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Unrecognized “AIDS” in Monkeys, 1969-1980: Explanations and Implications

Theodore M. Hammett and Roderick T. Bronson


April 15, 2016

AIDS was recognized in humans in 1981 and a simian form was described in the years 1983 to 1985. However, beginning in the late 1960s, outbreaks of opportunistic infections of AIDS were seen in monkeys in the United States. This apparent syndrome went unrecognized at the time.

The article examines those early cases in monkeys and offers reasons why they did not result in earlier recognition of simian or human AIDS, including weaknesses in understanding disease mechanisms, absence of evidence of human retroviruses, and a climate of opinion that devalued investigation of infectious disease and immunologic origins of disease. The “epistemological obstacle” explains important elements of this history in that misconceptions blocked understanding of the dependent relationship among viral infection, immunodeficiency, and opportunistic diseases.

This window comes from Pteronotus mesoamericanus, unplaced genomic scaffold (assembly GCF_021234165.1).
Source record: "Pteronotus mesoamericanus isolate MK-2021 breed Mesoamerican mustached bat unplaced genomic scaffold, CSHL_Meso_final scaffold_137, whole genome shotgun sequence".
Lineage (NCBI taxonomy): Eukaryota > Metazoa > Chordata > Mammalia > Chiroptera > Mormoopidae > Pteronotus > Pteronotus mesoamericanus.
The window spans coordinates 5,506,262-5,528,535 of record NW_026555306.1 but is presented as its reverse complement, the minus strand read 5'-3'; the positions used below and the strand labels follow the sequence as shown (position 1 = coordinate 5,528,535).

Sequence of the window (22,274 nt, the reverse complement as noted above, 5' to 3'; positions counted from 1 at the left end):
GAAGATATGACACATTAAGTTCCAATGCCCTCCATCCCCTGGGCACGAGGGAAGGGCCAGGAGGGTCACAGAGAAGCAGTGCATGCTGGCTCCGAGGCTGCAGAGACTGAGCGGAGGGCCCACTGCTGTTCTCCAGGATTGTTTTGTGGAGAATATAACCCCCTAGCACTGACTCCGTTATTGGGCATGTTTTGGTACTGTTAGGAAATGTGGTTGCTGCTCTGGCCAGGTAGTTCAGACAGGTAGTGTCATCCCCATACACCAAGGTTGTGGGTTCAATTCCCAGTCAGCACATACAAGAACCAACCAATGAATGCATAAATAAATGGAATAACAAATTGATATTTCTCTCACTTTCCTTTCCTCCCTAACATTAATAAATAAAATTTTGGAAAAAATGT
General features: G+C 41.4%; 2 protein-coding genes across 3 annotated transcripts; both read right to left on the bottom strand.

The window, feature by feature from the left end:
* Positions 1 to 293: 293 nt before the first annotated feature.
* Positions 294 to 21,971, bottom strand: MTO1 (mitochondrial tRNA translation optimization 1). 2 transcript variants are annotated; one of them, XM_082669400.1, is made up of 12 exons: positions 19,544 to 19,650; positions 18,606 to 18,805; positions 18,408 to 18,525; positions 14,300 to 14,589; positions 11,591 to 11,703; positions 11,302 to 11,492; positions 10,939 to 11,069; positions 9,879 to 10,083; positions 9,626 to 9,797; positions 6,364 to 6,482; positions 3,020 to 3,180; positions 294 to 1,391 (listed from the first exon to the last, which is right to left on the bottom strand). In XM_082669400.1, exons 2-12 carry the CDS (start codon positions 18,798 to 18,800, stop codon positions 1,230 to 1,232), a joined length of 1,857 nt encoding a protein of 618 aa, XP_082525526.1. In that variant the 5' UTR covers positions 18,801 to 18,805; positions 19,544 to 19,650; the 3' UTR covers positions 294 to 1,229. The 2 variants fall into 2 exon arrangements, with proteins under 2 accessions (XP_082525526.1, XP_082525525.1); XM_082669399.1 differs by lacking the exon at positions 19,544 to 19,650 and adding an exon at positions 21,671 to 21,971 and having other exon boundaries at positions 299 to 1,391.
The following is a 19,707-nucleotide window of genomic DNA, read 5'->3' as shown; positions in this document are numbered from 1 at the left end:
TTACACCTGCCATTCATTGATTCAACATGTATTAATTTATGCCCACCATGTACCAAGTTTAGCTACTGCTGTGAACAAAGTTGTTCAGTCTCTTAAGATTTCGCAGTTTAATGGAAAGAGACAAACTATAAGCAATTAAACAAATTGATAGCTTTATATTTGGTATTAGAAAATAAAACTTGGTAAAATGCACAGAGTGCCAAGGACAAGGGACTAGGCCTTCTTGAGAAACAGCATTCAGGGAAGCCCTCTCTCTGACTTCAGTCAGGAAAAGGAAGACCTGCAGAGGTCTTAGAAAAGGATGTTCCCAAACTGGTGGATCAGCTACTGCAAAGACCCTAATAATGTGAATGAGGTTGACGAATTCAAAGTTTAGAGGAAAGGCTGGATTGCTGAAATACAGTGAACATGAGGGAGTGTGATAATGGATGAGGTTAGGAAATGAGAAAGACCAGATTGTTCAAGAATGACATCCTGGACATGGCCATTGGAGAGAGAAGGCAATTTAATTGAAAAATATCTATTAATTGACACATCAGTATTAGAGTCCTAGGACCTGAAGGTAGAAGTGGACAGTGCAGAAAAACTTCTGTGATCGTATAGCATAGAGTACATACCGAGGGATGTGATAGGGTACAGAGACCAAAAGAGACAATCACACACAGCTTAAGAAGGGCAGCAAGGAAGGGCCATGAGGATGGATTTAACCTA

The researchers argue that “to make proper use of the available tools and data, continued vigilance, creative thinking, and interdisciplinary collaboration remain essential.” These will be critical to meeting the challenges of emerging infectious diseases, as evidenced by the recent Ebola and Zika outbreaks.” To meet these challenges, “cooperation and information exchange between veterinary and human disease researchers in a ‘One Health’ approach are also very important.” 

North America